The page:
QUESTION and ANSWER
Conducted by Fr. JOHN SYMON
Question — Since the new Mass was introduced, the Sunday homily, as it is calkl, is frequently no more than a vague exortanon based on the Gospel. Do the liturgical reforms really exclude all systemalk. instruction on flu, Faith?
Answer --Far from it
The new system of readings was drawn up so that in the course of our Sunday Masses we should hear the whole of the four Gospels every three years—much more than we ever did in the past.
Granted that these readings are used with imagination. the end-result should be that we will receive a great deal of instruction indeed, and this instruction will he closely based on the New Testament.
Here is how this threeyear period is allocated. Each year the 12 central Sundays, in Lent and Easter-tide, are reserved for a portion of the Fourth Gospel, the one according to St. John. Practically all the other Sundays are allotted in the first year to
St. Matthew, in the second year to St. Mark. and in the third year to St. Luke.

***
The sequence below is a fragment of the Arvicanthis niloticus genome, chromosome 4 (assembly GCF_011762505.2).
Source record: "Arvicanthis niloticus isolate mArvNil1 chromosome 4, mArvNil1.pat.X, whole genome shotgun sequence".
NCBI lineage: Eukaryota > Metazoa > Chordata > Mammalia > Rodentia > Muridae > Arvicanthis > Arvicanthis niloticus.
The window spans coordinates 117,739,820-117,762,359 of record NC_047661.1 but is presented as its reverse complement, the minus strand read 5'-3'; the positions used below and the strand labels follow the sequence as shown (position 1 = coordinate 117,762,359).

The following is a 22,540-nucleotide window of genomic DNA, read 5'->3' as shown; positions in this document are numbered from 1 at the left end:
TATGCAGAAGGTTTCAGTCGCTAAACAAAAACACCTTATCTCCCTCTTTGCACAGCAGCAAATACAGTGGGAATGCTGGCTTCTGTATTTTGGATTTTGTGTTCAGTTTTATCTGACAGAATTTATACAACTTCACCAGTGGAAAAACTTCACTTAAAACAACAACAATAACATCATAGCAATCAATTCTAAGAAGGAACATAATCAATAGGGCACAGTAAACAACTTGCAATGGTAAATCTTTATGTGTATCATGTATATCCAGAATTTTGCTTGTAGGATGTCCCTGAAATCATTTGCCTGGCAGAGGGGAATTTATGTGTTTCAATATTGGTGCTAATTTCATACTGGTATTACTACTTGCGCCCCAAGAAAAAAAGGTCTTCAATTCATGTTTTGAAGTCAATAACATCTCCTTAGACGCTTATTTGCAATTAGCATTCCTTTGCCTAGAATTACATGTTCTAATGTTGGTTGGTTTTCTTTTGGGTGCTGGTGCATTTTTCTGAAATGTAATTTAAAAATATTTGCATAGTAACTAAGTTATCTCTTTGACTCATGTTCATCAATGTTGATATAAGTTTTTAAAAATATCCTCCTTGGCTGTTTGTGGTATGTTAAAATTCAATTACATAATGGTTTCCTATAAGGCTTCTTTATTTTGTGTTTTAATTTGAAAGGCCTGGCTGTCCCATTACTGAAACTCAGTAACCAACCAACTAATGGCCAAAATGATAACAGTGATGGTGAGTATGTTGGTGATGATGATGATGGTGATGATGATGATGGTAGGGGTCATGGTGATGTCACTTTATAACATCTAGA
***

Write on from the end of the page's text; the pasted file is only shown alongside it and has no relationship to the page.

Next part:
Thus it happens that during I.ent and Easter-tide we hear St. John's special message of how Our Lord died and rose again. how we die and rise again with him, and how this work is carried on through the Sacraments.
In the first year of the cycle when St. Matthew's Gospel is read-1972, for instance — the sermons should concentrate on the Church for that is the main theme of the first Gospel.
The second Gospel, the one according to St. Mark. which we read during 1970,
speaks particularly of Christ as the Son of God and of how Jesus' suffering and death led to the uefeat of the powers of evil.
Finally, in St. Luke, whose Gospel is being read this year and will come round again in 1974, the emphasis is on how the Holy Spirit was at work in the life of Jesus so that through him God's plan for salvation was fulfilled; this Gospel is also in a special way the Gospel of the Sacred Heart, stressing Jesus' love for sinners.